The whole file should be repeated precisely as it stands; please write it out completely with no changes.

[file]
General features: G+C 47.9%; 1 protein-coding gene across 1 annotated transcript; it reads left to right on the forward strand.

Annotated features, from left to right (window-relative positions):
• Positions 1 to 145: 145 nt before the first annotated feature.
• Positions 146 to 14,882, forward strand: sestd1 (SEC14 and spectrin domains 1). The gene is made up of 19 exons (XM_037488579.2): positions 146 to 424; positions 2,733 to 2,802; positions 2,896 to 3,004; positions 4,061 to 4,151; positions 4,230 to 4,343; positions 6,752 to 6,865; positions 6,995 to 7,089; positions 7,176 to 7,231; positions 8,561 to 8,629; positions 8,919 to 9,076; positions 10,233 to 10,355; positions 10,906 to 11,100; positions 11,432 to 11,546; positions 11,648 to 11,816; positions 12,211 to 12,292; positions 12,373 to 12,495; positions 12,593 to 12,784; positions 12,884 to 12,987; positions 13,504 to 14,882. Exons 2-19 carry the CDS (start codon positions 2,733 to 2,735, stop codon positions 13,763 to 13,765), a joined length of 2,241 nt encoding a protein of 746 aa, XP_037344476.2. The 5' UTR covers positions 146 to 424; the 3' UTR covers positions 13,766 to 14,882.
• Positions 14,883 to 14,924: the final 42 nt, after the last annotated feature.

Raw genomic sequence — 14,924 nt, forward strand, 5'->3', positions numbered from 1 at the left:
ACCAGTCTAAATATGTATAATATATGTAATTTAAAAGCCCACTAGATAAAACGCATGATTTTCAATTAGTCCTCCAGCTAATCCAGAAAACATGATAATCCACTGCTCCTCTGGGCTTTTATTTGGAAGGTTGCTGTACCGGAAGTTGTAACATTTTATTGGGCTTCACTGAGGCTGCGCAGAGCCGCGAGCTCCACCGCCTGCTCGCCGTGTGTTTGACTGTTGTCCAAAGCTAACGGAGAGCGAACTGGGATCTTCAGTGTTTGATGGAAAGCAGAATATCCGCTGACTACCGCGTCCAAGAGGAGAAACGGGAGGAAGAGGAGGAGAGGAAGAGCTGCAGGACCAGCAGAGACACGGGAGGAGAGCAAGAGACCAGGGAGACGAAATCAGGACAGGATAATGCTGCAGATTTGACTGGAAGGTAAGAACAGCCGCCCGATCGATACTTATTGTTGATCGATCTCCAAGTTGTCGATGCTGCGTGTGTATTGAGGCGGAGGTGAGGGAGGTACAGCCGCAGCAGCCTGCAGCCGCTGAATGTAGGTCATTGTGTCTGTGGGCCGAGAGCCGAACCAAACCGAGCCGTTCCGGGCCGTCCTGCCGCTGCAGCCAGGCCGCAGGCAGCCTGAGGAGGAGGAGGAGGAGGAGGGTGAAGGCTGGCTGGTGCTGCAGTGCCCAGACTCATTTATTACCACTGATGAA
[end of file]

General features: G+C 47.9%; 1 protein-coding gene across 1 annotated transcript; it reads left to right on the forward strand.

Annotated features, from left to right (window-relative positions):
• Positions 1 to 145: 145 nt before the first annotated feature.
• Positions 146 to 14,882, forward strand: sestd1 (SEC14 and spectrin domains 1). The gene is made up of 19 exons (XM_037488579.2): positions 146 to 424; positions 2,733 to 2,802; positions 2,896 to 3,004; positions 4,061 to 4,151; positions 4,230 to 4,343; positions 6,752 to 6,865; positions 6,995 to 7,089; positions 7,176 to 7,231; positions 8,561 to 8,629; positions 8,919 to 9,076; positions 10,233 to 10,355; positions 10,906 to 11,100; positions 11,432 to 11,546; positions 11,648 to 11,816; positions 12,211 to 12,292; positions 12,373 to 12,495; positions 12,593 to 12,784; positions 12,884 to 12,987; positions 13,504 to 14,882. Exons 2-19 carry the CDS (start codon positions 2,733 to 2,735, stop codon positions 13,763 to 13,765), a joined length of 2,241 nt encoding a protein of 746 aa, XP_037344476.2. The 5' UTR covers positions 146 to 424; the 3' UTR covers positions 13,766 to 14,882.
• Positions 14,883 to 14,924: the final 42 nt, after the last annotated feature.

Raw genomic sequence — 14,924 nt, forward strand, 5'->3', positions numbered from 1 at the left:
ACCAGTCTAAATATGTATAATATATGTAATTTAAAAGCCCACTAGATAAAACGCATGATTTTCAATTAGTCCTCCAGCTAATCCAGAAAACATGATAATCCACTGCTCCTCTGGGCTTTTATTTGGAAGGTTGCTGTACCGGAAGTTGTAACATTTTATTGGGCTTCACTGAGGCTGCGCAGAGCCGCGAGCTCCACCGCCTGCTCGCCGTGTGTTTGACTGTTGTCCAAAGCTAACGGAGAGCGAACTGGGATCTTCAGTGTTTGATGGAAAGCAGAATATCCGCTGACTACCGCGTCCAAGAGGAGAAACGGGAGGAAGAGGAGGAGAGGAAGAGCTGCAGGACCAGCAGAGACACGGGAGGAGAGCAAGAGACCAGGGAGACGAAATCAGGACAGGATAATGCTGCAGATTTGACTGGAAGGTAAGAACAGCCGCCCGATCGATACTTATTGTTGATCGATCTCCAAGTTGTCGATGCTGCGTGTGTATTGAGGCGGAGGTGAGGGAGGTACAGCCGCAGCAGCCTGCAGCCGCTGAATGTAGGTCATTGTGTCTGTGGGCCGAGAGCCGAACCAAACCGAGCCGTTCCGGGCCGTCCTGCCGCTGCAGCCAGGCCGCAGGCAGCCTGAGGAGGAGGAGGAGGAGGAGGGTGAAGGCTGGCTGGTGCTGCAGTGCCCAGACTCATTTATTACCACTGATGAA